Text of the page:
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This might be a little naive question, but I am having difficulty grasping the concept of irreducible tensors. Particularly, why do we decompose tensors into symmetric and anti-symmetric parts? I have not found a justification for this in my readings and would be happy to gain some intuition here.

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4 Answers 4

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You can decompose a rank two tensor $X_{ab}$ into three parts:

$$X_{ab} = X_{[ab]} + (1/n)\delta_{ab}\delta^{cd}X_{cd} + (X_{(ab)}-1/n \delta_{ab}\delta^{cd}X_{cd})$$

The first term is the antisymmetric part (the square brackets denote antisymmetrization). The second term is the trace, and the last term is the trace free symmetric part (the round brackets denote symmetrization). n is the dimension of the vector space.

Now under, say, a rotation $X_{ab}$ is mapped to $\hat{X}_{ab}=R_{a}^{c}R_{b}^{d}X_{cd}$ where $R$ is the rotation matrix. The important thing is that, acting on a generic $X_{ab}$, this rotation will, for example, take symmetric trace free tensors to symmetric trace free tensors etc. So the rotations aren't "mixing" up the whole space of rank 2 tensors, they're keeping certain subspaces intact.

It is in this sense that rotations acting on rank 2 tensors are reducible. It's almost like separate group actions are taking place, the antisymmetric tensors are moving around between themselves, the traceless symmetrics are doing the same. But none of these guys are getting rotated into members "of the other team".

If, however, you look at what the rotations are doing to just, say the symmetric trace free tensors, they're churning them around amongst themselves, but they're not leaving any subspace of them intact. So in this sense, the action of the rotations on the symmetric traceless rank 2 tensors is "irreducible". Ditto for the other subspaces.

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Can you convince me that the symmetric part alone (without subtracting off the trace) is reducible? Is it as simple as saying "there is a subspace $\delta_{ab} Tr(X)$ of $X_{(ab)}$ which transforms to itself under rotations"? –  levitopher Jan 17 '12 at 21:37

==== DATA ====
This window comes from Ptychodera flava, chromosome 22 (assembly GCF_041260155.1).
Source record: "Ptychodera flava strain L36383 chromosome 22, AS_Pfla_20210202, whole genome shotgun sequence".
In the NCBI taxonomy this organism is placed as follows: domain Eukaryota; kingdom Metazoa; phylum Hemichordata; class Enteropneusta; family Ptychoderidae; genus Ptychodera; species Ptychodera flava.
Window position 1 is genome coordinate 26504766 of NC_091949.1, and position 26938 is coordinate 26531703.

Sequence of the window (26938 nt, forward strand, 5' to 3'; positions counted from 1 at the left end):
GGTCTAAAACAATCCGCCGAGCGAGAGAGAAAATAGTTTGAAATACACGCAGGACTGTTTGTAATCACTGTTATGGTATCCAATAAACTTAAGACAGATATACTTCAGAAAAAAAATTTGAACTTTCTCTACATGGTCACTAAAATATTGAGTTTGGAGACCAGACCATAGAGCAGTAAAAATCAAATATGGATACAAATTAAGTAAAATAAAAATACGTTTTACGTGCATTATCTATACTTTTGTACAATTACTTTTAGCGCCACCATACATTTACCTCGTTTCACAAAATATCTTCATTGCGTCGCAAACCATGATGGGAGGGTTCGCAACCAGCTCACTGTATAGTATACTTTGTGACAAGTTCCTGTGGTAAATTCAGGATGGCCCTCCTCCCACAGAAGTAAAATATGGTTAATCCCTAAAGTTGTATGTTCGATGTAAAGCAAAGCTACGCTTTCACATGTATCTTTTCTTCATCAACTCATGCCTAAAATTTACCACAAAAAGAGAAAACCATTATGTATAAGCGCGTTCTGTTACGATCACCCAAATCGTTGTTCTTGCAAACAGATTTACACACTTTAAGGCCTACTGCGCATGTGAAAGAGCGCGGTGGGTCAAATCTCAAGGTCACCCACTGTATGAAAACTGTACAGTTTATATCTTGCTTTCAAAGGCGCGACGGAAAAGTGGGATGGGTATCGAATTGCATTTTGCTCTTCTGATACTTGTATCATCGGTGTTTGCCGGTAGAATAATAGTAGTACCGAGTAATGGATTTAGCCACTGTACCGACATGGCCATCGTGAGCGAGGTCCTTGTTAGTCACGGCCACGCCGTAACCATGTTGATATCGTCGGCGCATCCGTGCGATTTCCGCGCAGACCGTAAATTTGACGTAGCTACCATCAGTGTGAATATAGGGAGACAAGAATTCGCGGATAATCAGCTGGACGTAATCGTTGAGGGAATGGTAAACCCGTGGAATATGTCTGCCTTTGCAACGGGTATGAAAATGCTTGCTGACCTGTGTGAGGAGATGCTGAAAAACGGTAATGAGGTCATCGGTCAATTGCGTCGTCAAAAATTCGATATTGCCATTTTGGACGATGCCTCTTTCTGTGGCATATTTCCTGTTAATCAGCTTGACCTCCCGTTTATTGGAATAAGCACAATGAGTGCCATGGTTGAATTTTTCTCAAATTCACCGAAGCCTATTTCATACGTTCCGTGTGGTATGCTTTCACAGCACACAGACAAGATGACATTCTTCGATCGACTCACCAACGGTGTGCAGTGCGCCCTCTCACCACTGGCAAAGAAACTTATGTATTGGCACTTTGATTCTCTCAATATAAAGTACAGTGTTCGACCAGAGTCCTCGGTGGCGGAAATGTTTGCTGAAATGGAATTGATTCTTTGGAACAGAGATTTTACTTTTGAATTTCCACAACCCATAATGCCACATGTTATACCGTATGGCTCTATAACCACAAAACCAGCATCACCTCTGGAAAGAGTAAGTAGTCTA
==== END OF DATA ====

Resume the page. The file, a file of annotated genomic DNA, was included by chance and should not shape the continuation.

@cduston Yes, the orthogonality property of the rotation matrix means that their action on $\delta_{ab}$ preserves $\delta_{ab}$ and hence the one dimensional subspace of multiples of $\delta_{ab}$ is preserved. –  twistor59 Jan 18 '12 at 9:05
@twistor59: How would you mathematically prove that the traceless symmetric part is irreducible? –  user7757 Feb 21 '13 at 4:01
@ramanujan_dirac Just thinking about SO3, probably the easiest way is to re-examine the argument that led to the (antisymm+symm_traceless+trace) decomposition and try to apply it again. We started with a 9 dim space of rank 2 tensors, and found the 1, 4 and 5 dimensional subspaces by using the invariant tensors $\delta_{ab}$ and $\epsilon_{abc}$. Given that these are the only invariant tensors, then if we wanted an inv't subspace of the 5dim space of symm traceless tensors, we'd have to get it by applying these tensors to the symm. traceless tensors, which can only give trivial answers. –  twistor59 Feb 22 '13 at 13:24
Is there a reason why one divides by $n$ in the trace part? –  Love Learning Sep 28 '14 at 20:13

Physicists are always interested in what properties of a physical system are invariant under symmetries. If it's tricky to see the symmetry then they'll rearrange the system to make the symmetry more obvious.